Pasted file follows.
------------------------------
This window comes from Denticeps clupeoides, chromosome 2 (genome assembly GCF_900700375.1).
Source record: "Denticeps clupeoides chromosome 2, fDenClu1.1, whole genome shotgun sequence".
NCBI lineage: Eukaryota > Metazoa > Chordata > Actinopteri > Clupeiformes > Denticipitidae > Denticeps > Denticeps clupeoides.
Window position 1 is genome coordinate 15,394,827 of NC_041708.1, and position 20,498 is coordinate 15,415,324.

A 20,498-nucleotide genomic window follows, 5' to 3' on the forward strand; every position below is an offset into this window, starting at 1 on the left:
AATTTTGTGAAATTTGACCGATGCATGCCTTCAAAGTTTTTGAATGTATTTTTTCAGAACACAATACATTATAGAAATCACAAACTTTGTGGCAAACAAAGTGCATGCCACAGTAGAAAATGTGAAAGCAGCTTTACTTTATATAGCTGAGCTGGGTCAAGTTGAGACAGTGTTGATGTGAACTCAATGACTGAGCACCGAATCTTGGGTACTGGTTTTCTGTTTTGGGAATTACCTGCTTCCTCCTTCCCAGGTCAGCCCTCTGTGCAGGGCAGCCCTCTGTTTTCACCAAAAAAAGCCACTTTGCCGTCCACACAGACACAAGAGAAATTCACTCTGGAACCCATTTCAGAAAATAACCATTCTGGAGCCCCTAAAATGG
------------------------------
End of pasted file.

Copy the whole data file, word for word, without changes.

This window comes from Denticeps clupeoides, chromosome 2 (genome assembly GCF_900700375.1).
Source record: "Denticeps clupeoides chromosome 2, fDenClu1.1, whole genome shotgun sequence".
NCBI lineage: Eukaryota > Metazoa > Chordata > Actinopteri > Clupeiformes > Denticipitidae > Denticeps > Denticeps clupeoides.
Window position 1 is genome coordinate 15,394,827 of NC_041708.1, and position 20,498 is coordinate 15,415,324.

A 20,498-nucleotide genomic window follows, 5' to 3' on the forward strand; every position below is an offset into this window, starting at 1 on the left:
AATTTTGTGAAATTTGACCGATGCATGCCTTCAAAGTTTTTGAATGTATTTTTTCAGAACACAATACATTATAGAAATCACAAACTTTGTGGCAAACAAAGTGCATGCCACAGTAGAAAATGTGAAAGCAGCTTTACTTTATATAGCTGAGCTGGGTCAAGTTGAGACAGTGTTGATGTGAACTCAATGACTGAGCACCGAATCTTGGGTACTGGTTTTCTGTTTTGGGAATTACCTGCTTCCTCCTTCCCAGGTCAGCCCTCTGTGCAGGGCAGCCCTCTGTTTTCACCAAAAAAAGCCACTTTGCCGTCCACACAGACACAAGAGAAATTCACTCTGGAACCCATTTCAGAAAATAACCATTCTGGAGCCCCTAAAATGG